The lychee (usual English spelling) or laichi and lichu is the sole member of the genus Litchi in the soapberry family, Sapindaceae. It is a tropical and subtropical fruit tree. It is primarily found in Asia, Southern Africa and Mexico. It is a fragranced fruit with a sweet taste.
It is a medium-sized evergreen tree, reaching 15–20 m tall, with alternate pinnate leaves, each leaf 15–25 cm long, with 2-8 lateral leaflets 5–10 cm long; the terminal leaflet is absent. The newly emerging young leaves are a bright coppery red at first, before turning green as they expand to full size. The flowers are small, greenish-white or yellowish-white, produced in panicles up to 30 cm long.
Flowers at Samsing in Darjeeling district of West Bengal, India.
The fruit is a drupe, 3–4 cm long and 3 cm in diameter. The outside is covered by a pink-red, roughly-textured rind that is inedible but easily removed. They are eaten in many different dessert dishes. The inside consists of a layer of sweet, translucent white flesh, rich in vitamin C, with a texture somewhat similar to that of a grape only much less moist. The edible flesh consists of a highly developed aril enveloping the seed. The center contains a single glossy brown nut-like seed, 2 cm long and 1–1.5 cm in diameter. The seed, similar to a buckeye seed, is poisonous and should not be eaten. The fruit matures about 100 days after flowering. There are two subspecies:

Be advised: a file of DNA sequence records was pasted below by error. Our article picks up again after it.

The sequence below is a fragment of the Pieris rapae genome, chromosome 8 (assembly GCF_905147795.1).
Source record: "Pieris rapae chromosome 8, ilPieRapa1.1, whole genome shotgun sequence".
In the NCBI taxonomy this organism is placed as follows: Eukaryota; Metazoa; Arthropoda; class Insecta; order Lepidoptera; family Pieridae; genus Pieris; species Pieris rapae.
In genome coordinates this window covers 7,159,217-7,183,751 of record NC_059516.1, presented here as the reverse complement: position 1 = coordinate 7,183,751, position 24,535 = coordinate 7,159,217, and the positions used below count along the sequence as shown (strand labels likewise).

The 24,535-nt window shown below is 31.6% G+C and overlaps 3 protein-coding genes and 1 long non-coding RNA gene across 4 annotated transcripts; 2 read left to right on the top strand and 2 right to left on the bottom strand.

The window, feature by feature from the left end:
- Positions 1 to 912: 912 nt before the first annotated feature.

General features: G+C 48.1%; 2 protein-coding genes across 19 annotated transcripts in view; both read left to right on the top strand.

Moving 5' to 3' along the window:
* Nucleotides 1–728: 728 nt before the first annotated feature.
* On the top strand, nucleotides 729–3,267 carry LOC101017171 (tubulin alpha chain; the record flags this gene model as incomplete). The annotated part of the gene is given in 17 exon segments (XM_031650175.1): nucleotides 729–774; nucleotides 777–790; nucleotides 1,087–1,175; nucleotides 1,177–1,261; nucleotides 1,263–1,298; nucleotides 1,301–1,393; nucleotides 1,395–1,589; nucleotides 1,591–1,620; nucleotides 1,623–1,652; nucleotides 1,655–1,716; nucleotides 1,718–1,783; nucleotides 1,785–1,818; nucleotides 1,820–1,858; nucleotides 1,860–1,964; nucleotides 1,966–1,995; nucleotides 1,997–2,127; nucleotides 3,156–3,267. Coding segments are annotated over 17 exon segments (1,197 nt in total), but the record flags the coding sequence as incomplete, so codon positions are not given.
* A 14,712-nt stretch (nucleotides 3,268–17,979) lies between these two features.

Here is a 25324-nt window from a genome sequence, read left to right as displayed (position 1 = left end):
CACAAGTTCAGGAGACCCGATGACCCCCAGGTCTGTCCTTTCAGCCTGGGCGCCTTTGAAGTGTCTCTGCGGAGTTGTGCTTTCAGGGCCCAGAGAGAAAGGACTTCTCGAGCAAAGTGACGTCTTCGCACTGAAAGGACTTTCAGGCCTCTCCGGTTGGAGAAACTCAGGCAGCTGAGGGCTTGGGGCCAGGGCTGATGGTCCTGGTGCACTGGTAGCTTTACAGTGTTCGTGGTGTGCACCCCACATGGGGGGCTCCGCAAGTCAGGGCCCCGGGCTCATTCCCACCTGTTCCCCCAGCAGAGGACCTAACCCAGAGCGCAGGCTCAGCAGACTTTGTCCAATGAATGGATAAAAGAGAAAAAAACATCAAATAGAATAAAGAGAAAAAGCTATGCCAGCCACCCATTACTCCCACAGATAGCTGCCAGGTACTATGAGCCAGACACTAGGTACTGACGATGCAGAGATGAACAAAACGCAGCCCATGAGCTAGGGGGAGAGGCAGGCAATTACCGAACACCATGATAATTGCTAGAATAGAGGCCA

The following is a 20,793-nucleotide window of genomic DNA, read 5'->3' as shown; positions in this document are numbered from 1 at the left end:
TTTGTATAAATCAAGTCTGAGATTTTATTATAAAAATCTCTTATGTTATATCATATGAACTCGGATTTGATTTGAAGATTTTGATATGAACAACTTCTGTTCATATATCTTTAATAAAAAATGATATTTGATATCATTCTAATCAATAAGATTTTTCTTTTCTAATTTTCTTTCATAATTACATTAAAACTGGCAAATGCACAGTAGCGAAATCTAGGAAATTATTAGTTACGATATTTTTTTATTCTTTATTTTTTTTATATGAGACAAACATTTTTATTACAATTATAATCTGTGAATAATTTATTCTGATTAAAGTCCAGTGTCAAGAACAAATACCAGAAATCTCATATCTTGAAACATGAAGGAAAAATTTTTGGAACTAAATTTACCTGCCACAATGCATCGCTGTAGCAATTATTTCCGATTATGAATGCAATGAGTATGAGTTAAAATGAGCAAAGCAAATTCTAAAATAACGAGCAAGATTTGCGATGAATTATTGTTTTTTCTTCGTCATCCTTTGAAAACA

* Litchi chinensis subsp. chinensis. China, Indochina (Vietnam, Laos and Cambodia). Leaves with 4 to 8 (rarely 2) leaflets.
* Litchi chinensis subsp. philippinensis (Radlk.) Leenh. Philippines, Indonesia. Leaves with 2-4 (rarely 6) leaflets.
A major early Chinese historical reference to lychees was made in the Tang Dynasty, when it was the favourite fruit of Emperor Li Longji (Xuanzong)'s favoured concubine Yang Yuhuan (Yang Guifei). The emperor had the fruit, which was only grown in southern China, delivered by the imperial messenger service's fast horses, whose riders would take shifts day and night in a Pony Express-like manner, to the capital. (Most historians believe the fruits were delivered from modern Guangdong, but some believe they came from modern Sichuan.)
In the Chinese classical work, Shanglin Fu, it is related that the alternate name, meaning leaving its branches, is so-called because once the fruit is picked it deteriorates quickly.
The lychee was first described in the West by Pierre Sonnerat (1748–1814) on a return from his travel to China and Southeast Asia.
It was then introduced to the Réunion Island in 1764 by Joseph-François Charpentier de Cossigny de Palma. It was later introduced to Madagascar which has become a major producer.
Cultivation and uses